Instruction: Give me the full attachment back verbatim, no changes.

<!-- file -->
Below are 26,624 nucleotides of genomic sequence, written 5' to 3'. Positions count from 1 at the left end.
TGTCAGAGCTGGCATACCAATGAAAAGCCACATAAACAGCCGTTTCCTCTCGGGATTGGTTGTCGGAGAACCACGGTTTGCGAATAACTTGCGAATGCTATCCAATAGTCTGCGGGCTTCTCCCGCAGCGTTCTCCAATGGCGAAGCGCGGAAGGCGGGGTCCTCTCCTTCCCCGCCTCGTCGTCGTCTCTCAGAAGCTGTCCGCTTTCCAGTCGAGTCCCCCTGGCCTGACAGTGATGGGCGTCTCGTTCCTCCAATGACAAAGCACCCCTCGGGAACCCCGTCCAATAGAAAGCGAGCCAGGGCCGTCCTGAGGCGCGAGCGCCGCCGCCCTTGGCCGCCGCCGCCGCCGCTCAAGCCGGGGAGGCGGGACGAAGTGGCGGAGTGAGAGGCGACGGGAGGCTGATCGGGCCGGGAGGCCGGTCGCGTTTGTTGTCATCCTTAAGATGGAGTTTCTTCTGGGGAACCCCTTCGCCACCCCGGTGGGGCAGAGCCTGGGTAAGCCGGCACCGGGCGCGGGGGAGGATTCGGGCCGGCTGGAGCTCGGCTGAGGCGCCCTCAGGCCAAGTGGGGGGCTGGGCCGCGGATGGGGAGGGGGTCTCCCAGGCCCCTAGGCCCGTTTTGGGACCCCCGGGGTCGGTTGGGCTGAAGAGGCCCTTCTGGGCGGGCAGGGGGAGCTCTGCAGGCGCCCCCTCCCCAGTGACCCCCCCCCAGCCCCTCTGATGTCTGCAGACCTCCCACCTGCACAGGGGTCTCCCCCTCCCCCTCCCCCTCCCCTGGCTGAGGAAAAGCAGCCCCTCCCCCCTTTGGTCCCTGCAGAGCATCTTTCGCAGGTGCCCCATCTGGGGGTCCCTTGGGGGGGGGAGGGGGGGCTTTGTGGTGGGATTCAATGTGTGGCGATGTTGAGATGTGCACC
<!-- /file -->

Below are 26,624 nucleotides of genomic sequence, written 5' to 3'. Positions count from 1 at the left end.
TGTCAGAGCTGGCATACCAATGAAAAGCCACATAAACAGCCGTTTCCTCTCGGGATTGGTTGTCGGAGAACCACGGTTTGCGAATAACTTGCGAATGCTATCCAATAGTCTGCGGGCTTCTCCCGCAGCGTTCTCCAATGGCGAAGCGCGGAAGGCGGGGTCCTCTCCTTCCCCGCCTCGTCGTCGTCTCTCAGAAGCTGTCCGCTTTCCAGTCGAGTCCCCCTGGCCTGACAGTGATGGGCGTCTCGTTCCTCCAATGACAAAGCACCCCTCGGGAACCCCGTCCAATAGAAAGCGAGCCAGGGCCGTCCTGAGGCGCGAGCGCCGCCGCCCTTGGCCGCCGCCGCCGCCGCTCAAGCCGGGGAGGCGGGACGAAGTGGCGGAGTGAGAGGCGACGGGAGGCTGATCGGGCCGGGAGGCCGGTCGCGTTTGTTGTCATCCTTAAGATGGAGTTTCTTCTGGGGAACCCCTTCGCCACCCCGGTGGGGCAGAGCCTGGGTAAGCCGGCACCGGGCGCGGGGGAGGATTCGGGCCGGCTGGAGCTCGGCTGAGGCGCCCTCAGGCCAAGTGGGGGGCTGGGCCGCGGATGGGGAGGGGGTCTCCCAGGCCCCTAGGCCCGTTTTGGGACCCCCGGGGTCGGTTGGGCTGAAGAGGCCCTTCTGGGCGGGCAGGGGGAGCTCTGCAGGCGCCCCCTCCCCAGTGACCCCCCCCCAGCCCCTCTGATGTCTGCAGACCTCCCACCTGCACAGGGGTCTCCCCCTCCCCCTCCCCCTCCCCTGGCTGAGGAAAAGCAGCCCCTCCCCCCTTTGGTCCCTGCAGAGCATCTTTCGCAGGTGCCCCATCTGGGGGTCCCTTGGGGGGGGGAGGGGGGGCTTTGTGGTGGGATTCAATGTGTGGCGATGTTGAGATGTGCACC